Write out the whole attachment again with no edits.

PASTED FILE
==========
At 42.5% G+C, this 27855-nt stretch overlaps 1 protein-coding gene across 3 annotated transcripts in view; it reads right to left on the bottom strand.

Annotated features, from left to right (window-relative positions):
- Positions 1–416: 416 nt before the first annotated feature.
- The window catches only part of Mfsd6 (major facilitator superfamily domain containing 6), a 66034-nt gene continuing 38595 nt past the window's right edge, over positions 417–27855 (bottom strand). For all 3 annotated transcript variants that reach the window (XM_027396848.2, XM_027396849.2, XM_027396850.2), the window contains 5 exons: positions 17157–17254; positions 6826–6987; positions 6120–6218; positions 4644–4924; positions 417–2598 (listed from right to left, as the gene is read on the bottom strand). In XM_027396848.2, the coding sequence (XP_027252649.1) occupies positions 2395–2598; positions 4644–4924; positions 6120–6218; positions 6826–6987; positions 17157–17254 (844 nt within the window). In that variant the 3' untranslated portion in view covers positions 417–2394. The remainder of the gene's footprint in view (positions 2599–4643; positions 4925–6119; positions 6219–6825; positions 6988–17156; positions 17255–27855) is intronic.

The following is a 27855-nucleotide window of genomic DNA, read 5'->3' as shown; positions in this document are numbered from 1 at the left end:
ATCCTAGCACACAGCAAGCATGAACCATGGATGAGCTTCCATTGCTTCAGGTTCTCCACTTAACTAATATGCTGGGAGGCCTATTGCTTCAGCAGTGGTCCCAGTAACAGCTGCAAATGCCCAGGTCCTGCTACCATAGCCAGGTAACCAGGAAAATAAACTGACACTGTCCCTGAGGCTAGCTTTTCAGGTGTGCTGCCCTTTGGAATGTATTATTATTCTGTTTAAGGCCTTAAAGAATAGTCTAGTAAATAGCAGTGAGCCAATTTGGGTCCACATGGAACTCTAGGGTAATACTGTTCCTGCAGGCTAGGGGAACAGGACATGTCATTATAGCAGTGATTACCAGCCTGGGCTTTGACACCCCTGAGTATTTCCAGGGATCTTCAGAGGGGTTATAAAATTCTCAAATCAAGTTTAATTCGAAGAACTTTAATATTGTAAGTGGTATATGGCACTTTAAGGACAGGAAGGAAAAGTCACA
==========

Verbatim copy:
At 42.5% G+C, this 27855-nt stretch overlaps 1 protein-coding gene across 3 annotated transcripts in view; it reads right to left on the bottom strand.

Annotated features, from left to right (window-relative positions):
- Positions 1–416: 416 nt before the first annotated feature.
- The window catches only part of Mfsd6 (major facilitator superfamily domain containing 6), a 66034-nt gene continuing 38595 nt past the window's right edge, over positions 417–27855 (bottom strand). For all 3 annotated transcript variants that reach the window (XM_027396848.2, XM_027396849.2, XM_027396850.2), the window contains 5 exons: positions 17157–17254; positions 6826–6987; positions 6120–6218; positions 4644–4924; positions 417–2598 (listed from right to left, as the gene is read on the bottom strand). In XM_027396848.2, the coding sequence (XP_027252649.1) occupies positions 2395–2598; positions 4644–4924; positions 6120–6218; positions 6826–6987; positions 17157–17254 (844 nt within the window). In that variant the 3' untranslated portion in view covers positions 417–2394. The remainder of the gene's footprint in view (positions 2599–4643; positions 4925–6119; positions 6219–6825; positions 6988–17156; positions 17255–27855) is intronic.

The following is a 27855-nucleotide window of genomic DNA, read 5'->3' as shown; positions in this document are numbered from 1 at the left end:
ATCCTAGCACACAGCAAGCATGAACCATGGATGAGCTTCCATTGCTTCAGGTTCTCCACTTAACTAATATGCTGGGAGGCCTATTGCTTCAGCAGTGGTCCCAGTAACAGCTGCAAATGCCCAGGTCCTGCTACCATAGCCAGGTAACCAGGAAAATAAACTGACACTGTCCCTGAGGCTAGCTTTTCAGGTGTGCTGCCCTTTGGAATGTATTATTATTCTGTTTAAGGCCTTAAAGAATAGTCTAGTAAATAGCAGTGAGCCAATTTGGGTCCACATGGAACTCTAGGGTAATACTGTTCCTGCAGGCTAGGGGAACAGGACATGTCATTATAGCAGTGATTACCAGCCTGGGCTTTGACACCCCTGAGTATTTCCAGGGATCTTCAGAGGGGTTATAAAATTCTCAAATCAAGTTTAATTCGAAGAACTTTAATATTGTAAGTGGTATATGGCACTTTAAGGACAGGAAGGAAAAGTCACA